What Should You Do If You Want Marriage Counseling But Your Spouse Does Not?

Posted on: 16 June 2017

Making the decision to find a counselor and begin the process of marriage counseling is a difficult one, even though it is an excellent tool for repairing your marriage and strengthening the relationship between you and your spouse. Unfortunately, often one of the partners in a marriage will decline to participate in the process, which presents a definite challenge to you and your counselor. For the greatest chance of repairing your marriage, you should work with your counselor to develop strategies to bring your spouse into the process.

Understand Where Your Spouse Is Coming From

The prospect of marriage counseling can be terrifying for your partner; your partner may not want to admit anything is wrong in the marriage, may not agree with your estimation of the issues at hand or may not want to make an effort to fix the marriage. In addition, many people carry a strong stigma against counseling, especially marriage counseling. Your partner may not see it as worthwhile or may not want to share your personal life with someone he or she considers to be a stranger. There are many reasons why your partner may not want to engage in marriage counseling; it's important to discuss why they do not want to begin the process and take steps to resolve it.

Discuss Strategies With Your Counselor

However, in a marriage that is already strained, it can be difficult to discuss issues such as potential marriage counseling with your spouse. Therapists like Cranberry & WEXFORD PSYCHOLOGIST are experienced with situations like these, as it is common for one partner in the marriage to be apprehensive about counseling, and are knowledgeable about steps you can take to ease your spouse into the process. For example, if your spouse is defensive or expects that you will hold him or her at fault for all the issues in the marriage, you can arrange a one-on-one session with your spouse and your therapist where you do not have to be present, and your spouse can have ample space to discuss his or her side of the story. If your spouse feels uncomfortable with a certain counselor, for example if you have been working with that counselor on your own for a period of time, you may consider attending marriage counseling sessions with a different therapist in order to make your spouse feel more comfortable.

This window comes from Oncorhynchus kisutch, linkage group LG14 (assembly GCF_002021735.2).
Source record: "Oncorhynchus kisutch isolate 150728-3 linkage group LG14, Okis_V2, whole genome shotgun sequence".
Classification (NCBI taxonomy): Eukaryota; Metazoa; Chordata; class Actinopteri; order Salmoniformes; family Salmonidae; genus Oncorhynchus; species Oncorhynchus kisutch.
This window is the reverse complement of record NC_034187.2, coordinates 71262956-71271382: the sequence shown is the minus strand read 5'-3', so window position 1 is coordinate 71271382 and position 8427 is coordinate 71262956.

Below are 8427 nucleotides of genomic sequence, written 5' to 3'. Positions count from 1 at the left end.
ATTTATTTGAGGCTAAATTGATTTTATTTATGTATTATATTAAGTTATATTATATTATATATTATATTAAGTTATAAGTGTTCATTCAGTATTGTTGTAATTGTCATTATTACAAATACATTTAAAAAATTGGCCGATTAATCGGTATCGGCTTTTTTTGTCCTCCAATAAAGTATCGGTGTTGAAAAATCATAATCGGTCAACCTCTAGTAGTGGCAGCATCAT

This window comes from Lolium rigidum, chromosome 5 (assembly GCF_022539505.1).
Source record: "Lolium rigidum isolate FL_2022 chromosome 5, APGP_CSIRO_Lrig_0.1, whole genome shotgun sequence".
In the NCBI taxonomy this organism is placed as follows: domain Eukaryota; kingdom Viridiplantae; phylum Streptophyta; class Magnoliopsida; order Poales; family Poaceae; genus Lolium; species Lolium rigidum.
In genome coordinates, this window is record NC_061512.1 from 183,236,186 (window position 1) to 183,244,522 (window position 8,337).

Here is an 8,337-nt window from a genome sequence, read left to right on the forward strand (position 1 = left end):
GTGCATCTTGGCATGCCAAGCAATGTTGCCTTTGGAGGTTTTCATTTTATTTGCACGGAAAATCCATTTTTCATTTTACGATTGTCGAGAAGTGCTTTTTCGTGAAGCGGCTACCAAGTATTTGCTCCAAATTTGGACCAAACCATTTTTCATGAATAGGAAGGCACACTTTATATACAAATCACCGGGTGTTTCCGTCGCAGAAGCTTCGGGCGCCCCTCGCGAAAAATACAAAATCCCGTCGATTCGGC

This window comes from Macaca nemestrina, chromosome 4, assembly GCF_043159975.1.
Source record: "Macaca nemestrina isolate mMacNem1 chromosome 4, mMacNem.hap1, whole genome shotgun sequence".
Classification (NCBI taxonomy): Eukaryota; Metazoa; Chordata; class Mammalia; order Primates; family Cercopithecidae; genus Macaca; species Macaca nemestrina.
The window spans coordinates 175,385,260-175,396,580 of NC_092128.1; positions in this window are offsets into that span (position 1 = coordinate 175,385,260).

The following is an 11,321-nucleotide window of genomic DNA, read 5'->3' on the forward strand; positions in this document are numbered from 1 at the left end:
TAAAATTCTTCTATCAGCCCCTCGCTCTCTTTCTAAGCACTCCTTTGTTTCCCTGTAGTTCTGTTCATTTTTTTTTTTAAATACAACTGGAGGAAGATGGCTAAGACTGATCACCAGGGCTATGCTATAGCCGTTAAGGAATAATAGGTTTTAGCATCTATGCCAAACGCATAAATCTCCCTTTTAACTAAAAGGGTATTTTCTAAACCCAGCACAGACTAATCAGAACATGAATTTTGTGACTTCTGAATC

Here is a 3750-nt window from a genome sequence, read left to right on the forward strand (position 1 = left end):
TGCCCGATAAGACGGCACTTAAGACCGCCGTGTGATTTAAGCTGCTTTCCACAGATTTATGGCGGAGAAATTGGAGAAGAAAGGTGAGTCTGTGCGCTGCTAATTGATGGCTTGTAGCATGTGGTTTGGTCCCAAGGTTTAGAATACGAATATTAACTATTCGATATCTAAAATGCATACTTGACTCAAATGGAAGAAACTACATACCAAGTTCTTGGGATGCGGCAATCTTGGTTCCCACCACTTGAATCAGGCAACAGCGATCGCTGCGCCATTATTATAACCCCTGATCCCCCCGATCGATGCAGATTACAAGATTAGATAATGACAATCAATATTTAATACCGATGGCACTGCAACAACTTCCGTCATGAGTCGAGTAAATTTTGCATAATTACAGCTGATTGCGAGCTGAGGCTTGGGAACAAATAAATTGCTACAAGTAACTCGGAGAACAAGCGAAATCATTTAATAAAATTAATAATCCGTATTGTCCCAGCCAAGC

Marriage Counseling Is Still Worthwhile For One Party

Even if your spouse does not want to attend joint sessions with a marriage counselor, receiving marriage counseling from an experienced therapist is still a useful endeavor. Your counselor can instruct you in coping strategies, give you advice on how to handle shared parenting duties, and offer a neutral perspective on the health of your marriage.

When your spouse does not want to participate in marriage counseling, do not get angry and assume that he or she does not want to repair the relationship; sitting in front of a therapist and talking about your deepest interpersonal issues with your spouse in the room can be a terrifying experience for many people. It's important to slowly ease your spouse into the process and to be as understanding as possible in order to give you the greatest chance of success in repairing your marriage.